Major General Yisrael Ziv, speaking to reporters on Tuesday, did not say when they were arrested.
"We have in our hands a list of 13 detainees who are to be indicted. They are UN people with suspected links to terrorism," Ziv said.
He gave no details on the jobs or nationalities of those detained.
His comments came after the Israeli army on Tuesday backed away from an accusation that Palestinian fighters had used a UN ambulance to transport a rocket to be fired at Israel, a charge that raised a stir within the world body.
The United Nations, "which is supposed to keep the peace, is cynically used by murderers to transport Qassam rockets in UN vehicles", Israel's UN Ambassador Dan Gillerman had told Israeli radio.
A blurry video taken by a military drone aircraft of the alleged incident has been removed from the army's website amid "an internal discussion of the authenticity of our assessment", a military source said.
"The Israel Defence Forces are reviewing the analysis of the footage in which UNRWA vehicles are seen involved in suspicious activity in the combat zone in Gaza," an army statement said. UNRWA is the UN agency caring for Palestinian refugees.
The video showed men running towards a vehicle with "UN" painted on its roof. One of them carried a long thin object that Israeli officials said was a Qassam rocket but which UNRWA vigorously insisted was a portable stretcher.
"[Israel's] finding is not conclusive, there's now some doubt within the military as to whether it was really a missile or not," a security source said.
"In the footage you see a person lifting the object very easily into the ambulance, which indicates it was not heavy enough to be a missile. We can't say for sure either way yet. An official statement will come in due course," the source said.
Israeli army claimed resistance
fighters were using UN vehicles
A week-old Israeli army offensive into densely populated north Gaza has killed 72 Palestinians, including civilians, and wounded scores. Three Israelis have also died.
The controversy added a chapter to the history of rocky relations between the United Nations and Israel, which sees
the world body as a bastion of anti-Israel bias and is especially suspicious of UNRWA's activities in the West Bank and Gaza.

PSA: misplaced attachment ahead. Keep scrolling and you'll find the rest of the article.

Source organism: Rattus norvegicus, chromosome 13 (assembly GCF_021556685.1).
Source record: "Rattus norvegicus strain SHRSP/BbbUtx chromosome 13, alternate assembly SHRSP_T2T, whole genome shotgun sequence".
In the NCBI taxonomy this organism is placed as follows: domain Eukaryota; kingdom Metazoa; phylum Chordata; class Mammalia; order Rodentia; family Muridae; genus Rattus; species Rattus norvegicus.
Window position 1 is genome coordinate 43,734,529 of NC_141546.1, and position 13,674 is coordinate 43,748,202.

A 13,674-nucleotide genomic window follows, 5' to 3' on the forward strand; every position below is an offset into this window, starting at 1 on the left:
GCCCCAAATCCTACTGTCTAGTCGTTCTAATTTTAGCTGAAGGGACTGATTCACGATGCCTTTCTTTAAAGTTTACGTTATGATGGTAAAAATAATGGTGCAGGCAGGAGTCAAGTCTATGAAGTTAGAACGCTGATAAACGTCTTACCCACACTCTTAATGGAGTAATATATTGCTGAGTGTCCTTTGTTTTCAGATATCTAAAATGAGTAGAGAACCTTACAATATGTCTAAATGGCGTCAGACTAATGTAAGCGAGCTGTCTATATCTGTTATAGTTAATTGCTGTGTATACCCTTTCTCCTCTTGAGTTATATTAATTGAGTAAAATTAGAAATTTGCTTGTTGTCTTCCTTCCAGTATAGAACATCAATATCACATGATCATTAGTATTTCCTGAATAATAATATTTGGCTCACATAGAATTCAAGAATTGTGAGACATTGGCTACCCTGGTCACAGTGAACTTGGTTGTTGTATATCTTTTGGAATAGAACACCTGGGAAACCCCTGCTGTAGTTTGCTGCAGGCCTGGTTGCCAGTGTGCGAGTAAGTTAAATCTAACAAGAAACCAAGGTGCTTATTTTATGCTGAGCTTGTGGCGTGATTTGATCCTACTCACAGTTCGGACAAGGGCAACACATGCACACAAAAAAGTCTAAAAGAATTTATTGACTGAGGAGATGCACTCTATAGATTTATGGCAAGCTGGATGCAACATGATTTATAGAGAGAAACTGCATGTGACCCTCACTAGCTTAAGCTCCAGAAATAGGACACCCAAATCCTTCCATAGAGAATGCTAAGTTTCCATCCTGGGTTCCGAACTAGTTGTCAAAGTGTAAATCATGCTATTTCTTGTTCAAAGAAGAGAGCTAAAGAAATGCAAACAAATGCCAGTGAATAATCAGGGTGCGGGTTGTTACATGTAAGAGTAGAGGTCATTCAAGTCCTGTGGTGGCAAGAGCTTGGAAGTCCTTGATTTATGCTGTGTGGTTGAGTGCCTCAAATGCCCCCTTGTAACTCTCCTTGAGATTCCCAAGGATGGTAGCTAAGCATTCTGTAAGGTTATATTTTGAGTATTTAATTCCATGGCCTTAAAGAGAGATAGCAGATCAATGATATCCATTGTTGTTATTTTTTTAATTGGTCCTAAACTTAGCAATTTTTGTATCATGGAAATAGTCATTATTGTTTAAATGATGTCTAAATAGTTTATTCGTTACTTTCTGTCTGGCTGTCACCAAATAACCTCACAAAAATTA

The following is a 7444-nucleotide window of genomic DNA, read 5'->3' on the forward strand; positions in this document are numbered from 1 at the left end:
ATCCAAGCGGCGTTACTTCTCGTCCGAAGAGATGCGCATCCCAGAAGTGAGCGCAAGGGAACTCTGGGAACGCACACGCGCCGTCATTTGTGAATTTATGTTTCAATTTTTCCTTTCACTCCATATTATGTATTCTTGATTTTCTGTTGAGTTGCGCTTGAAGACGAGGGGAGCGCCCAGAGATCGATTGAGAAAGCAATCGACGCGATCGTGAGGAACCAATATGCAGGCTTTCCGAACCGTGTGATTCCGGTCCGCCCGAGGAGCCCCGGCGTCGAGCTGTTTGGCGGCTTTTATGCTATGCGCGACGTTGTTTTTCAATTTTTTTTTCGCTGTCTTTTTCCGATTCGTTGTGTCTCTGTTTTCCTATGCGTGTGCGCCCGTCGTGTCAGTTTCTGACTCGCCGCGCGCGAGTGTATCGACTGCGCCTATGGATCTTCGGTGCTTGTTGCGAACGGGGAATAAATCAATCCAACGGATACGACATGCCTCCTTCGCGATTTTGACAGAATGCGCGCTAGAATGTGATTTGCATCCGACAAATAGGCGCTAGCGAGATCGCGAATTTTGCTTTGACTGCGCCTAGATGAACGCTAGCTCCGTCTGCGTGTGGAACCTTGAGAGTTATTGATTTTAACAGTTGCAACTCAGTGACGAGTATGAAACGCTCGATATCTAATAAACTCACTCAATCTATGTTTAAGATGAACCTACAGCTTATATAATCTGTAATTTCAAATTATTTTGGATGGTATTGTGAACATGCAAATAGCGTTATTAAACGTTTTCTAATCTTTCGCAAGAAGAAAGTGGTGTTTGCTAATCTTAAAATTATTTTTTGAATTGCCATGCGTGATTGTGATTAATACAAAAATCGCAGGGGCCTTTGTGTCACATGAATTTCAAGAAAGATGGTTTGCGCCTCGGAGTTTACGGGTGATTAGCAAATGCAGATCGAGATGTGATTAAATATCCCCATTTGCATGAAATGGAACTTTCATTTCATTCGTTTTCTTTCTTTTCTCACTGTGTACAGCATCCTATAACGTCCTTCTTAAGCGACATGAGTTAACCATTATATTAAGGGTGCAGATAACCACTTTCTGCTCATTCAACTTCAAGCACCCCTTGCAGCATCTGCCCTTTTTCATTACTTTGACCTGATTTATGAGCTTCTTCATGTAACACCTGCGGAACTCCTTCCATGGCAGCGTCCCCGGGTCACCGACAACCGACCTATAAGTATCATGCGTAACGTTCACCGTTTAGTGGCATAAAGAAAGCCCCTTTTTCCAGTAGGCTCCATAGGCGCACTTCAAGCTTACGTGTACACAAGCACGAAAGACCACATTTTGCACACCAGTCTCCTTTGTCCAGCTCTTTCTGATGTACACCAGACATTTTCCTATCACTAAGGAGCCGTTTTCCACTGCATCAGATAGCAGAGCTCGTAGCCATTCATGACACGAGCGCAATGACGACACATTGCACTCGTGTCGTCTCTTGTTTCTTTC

UN Secretary-General Kofi Annan's spokesman said on Tuesday he would investigate the allegations and ask Gillerman to supply evidence.
Peter Hansen, UNRWA's commissioner-general, demanded an Israeli apology for the allegation, and said his agency's own analysis of the film had established that the object in question was a stretcher, not a missile.
He said it was "appalling" that Israel would spread "false and malicious propaganda", leading its forces to conclude that UNRWA ambulances were "transporting terrorists and weapons".
"[This is] false and malicious propaganda"
Annan's spokesman Fred Eckhard said the secretary-general "has no reason whatever to doubt Hansen's conclusions".
Hansen said on Monday he had no qualms about the fact that some Hamas members figured among UNRWA's many employees.
"Oh, I am sure that there are Hamas members on the UNRWA payroll and I don't see that as a crime," Hansen told Canadian public television, in a reference to the largest Palestinian resistance group.
"Hamas as a political organisation does not mean that every member is a militant, and we do not do political vetting and exclude people from one persuasion as against another."
Hansen stressed that all staff were required to respect "UN standards and norms for neutrality".
Israel has accused UNRWA of ignoring the use of its vehicles and facilities by fighters waging a four-year-old revolt.
UNRWA denies this and accuses Israel of wanton destruction of Palestinian homes, an allegation Israel rejects.